Tag Archives: easter
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Have Yourselves an Esoteric Christmas
Christ’s birthday is celebrated by Christians on December 25th, but is widely believed by theologians that this is a purely nominal date – Jesus was probably born at some other time in the year (assuming He existed in the first place). Why then has December 25th been picked for the date of Christmas?
One rather superficial answer which has been bandied about so much it has become a cliché is that it is apparently the same day as when the Persian god Mithras was born. This a lot of neo-pagans trot out, smugly thinking that Christianity is just an agglomeration of other religions’ feast days.
Guys! There is just as much proof that Mithras was born on December 25th as Jesus was! I.e. none whatsoever. The priests of the Mithraic religion chose December 25th for much the same reasons as Christians later did for Jesus – not because it was his actual birthday, but because the date itself has symbolic significance.
We are getting closer to the truth when we note that Yule – the Winter Solstice – occurs two to three days before Christmas. So why is not Christmas celebrated actually on the Solstice itself? In ancient times people did not have calculators, or telescopes, or accurate time-pieces. They were not able to work out the precise moment the Sun turns north again, and they had to rely on the evidence of their five senses. The reason December 25th was chosen arbitrarily is that it is the first day after the Winter Solstice when the increase in the amount of daylight can be noticed. Thus it was quite natural for ancient people of all religions to hold Solstitial celebrations on the 25th rather than the technical Solstice a few days beforehand.
The question then arises: why did Christians choose the feast of the Winter Solstice as Christ’s birthday, as opposed to, say, one of the other Pagan feast-days? The answer is that it can be explained astrologically. When the date for Christmas was set, it was well known that human gestation lasted 9 months. Therefore, the question asked was not “When would Christ have been born?” but “When would He have been conceived?”
Counting back from Christmas Day, we get to March 25th or thereabouts – which is known in the Christian Church as “Lady Day” or the Feast of the Annunciation. Obviously it is the approximate date of the Vernal Equinox (March 23rd), and, dare I say it, would actually have been the date that ancient peoples would have celebrated the Equinox, for much the same reasons that the Winter Solstice would have been celebrated on December 25th – i.e. “Lady Day” would be the first day on which the length of the day was noticeably longer than the night-time.
“Lady Day” (or the Vernal Equinox) being the day when Christ was conceived is significant because it is when the Sun enters Aries – a very appropriate zodiacal sign, as it brings to mind Jesus’ associations with “the Lamb of God”.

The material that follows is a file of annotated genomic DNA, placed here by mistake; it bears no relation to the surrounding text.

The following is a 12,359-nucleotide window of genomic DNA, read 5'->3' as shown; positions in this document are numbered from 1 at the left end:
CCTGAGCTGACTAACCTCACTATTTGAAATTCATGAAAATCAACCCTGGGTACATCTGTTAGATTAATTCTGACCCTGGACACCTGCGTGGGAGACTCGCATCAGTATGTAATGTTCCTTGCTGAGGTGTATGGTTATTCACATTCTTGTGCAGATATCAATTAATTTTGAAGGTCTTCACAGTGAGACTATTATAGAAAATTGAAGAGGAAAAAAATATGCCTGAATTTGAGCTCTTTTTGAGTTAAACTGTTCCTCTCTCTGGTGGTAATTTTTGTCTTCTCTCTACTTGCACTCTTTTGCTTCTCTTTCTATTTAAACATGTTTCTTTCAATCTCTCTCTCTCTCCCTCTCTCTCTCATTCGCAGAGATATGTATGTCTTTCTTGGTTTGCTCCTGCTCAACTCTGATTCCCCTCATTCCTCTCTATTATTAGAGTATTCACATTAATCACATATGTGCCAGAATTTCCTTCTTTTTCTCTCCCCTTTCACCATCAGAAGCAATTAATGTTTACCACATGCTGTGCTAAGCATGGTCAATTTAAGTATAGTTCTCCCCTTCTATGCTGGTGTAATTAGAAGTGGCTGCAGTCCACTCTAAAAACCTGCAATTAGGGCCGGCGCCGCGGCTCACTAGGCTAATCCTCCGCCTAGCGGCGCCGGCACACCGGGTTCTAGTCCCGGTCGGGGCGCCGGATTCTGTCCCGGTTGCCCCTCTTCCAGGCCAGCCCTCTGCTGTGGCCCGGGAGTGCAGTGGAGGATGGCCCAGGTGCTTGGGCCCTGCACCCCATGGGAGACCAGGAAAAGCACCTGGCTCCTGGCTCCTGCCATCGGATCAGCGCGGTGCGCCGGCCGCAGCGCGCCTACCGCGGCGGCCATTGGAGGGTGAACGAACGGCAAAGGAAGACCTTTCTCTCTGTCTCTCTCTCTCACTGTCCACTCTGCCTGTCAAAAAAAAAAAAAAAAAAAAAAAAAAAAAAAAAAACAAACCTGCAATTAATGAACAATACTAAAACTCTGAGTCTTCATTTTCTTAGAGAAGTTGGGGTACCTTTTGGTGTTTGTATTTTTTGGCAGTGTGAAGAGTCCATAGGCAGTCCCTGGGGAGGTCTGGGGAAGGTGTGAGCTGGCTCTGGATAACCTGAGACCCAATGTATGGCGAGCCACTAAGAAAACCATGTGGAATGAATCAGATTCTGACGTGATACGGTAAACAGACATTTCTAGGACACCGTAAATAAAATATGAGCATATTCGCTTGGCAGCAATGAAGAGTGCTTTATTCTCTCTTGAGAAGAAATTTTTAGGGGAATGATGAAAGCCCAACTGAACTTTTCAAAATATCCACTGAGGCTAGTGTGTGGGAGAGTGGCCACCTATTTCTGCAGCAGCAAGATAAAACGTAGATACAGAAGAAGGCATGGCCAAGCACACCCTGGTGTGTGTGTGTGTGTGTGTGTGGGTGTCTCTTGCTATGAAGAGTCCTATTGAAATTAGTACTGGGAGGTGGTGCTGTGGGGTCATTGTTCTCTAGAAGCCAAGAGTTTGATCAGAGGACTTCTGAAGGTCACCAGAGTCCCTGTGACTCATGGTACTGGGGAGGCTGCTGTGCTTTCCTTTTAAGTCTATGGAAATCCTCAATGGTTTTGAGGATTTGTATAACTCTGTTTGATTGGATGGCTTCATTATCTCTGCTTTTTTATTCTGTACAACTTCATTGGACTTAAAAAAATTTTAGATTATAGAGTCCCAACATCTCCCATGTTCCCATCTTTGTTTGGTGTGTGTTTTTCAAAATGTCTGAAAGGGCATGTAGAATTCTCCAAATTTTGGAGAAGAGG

But more than this, Aries is the sign of Cardinal Fire. Now as Qabalists know, Fire is represented in the Hebrew alphabet by Shin, which shares the same gematria as “Ruach Elohim”, the “spirit of God” – or Holy Spirit. It is for this reason that the letter Shin is commonly used to represent the idea of Spirit in certain qabalistic words and phrases: e.g. YHVH (God) + Sh (Holy Spirit) = YHShVH (Yeheshuah i.e.
Now again, some commentators mistakenly confuse the Vernal Equinox with Easter, thinking that because they occur so close to one another they must be the same. However, this is not the case. Easter is specifically not the feast of the Equinox – it marks the first Full Moon after the Equinox. There is a bloody good reason why the Luna influence is important. Easter would have been the symbolic date that Mary first realised she really was pregnant. So once again, we have people celebrating events not on the technical day on which they are calculated to have occurred, but on the first occasion thereafter when it was possible to ascertain by non-technical means.
Therefore, the date of Christ’s conception was determined fit in with the Equinox (or Easter) because:
• Easter is the Christian celebration of the Dying God being reborn (like the Sun), and is thus a celebration of new life being brought to the Earth;
• The Sun entering Aries signifies the rousing to action of the Holy Spirit / Ruach Elohim, through its associations with Fire. Moreover, because this happens contemporaneously with Easter, the implication is that it is the Holy Spirit which is responsible for the new life in spring time;
• Hence it is appropriate that Mary the Mother of God, via the Holy Spirit, should conceive at the time of the Vernal Equinox, which itself is associated therewith: the idea of the ecclesiast being that the Holy Spirit creates new life in the Earth, and in Mary herself.
Or to put it another way, Jesus’ conception was figured as taking place around the same time of year as, many years later, He would die and be reborn. So not only is it inevitable that Jesus should be thought of as being born on December 25th, but also that the time of His death and resurrection is thought of occurring roundabout Easter time.
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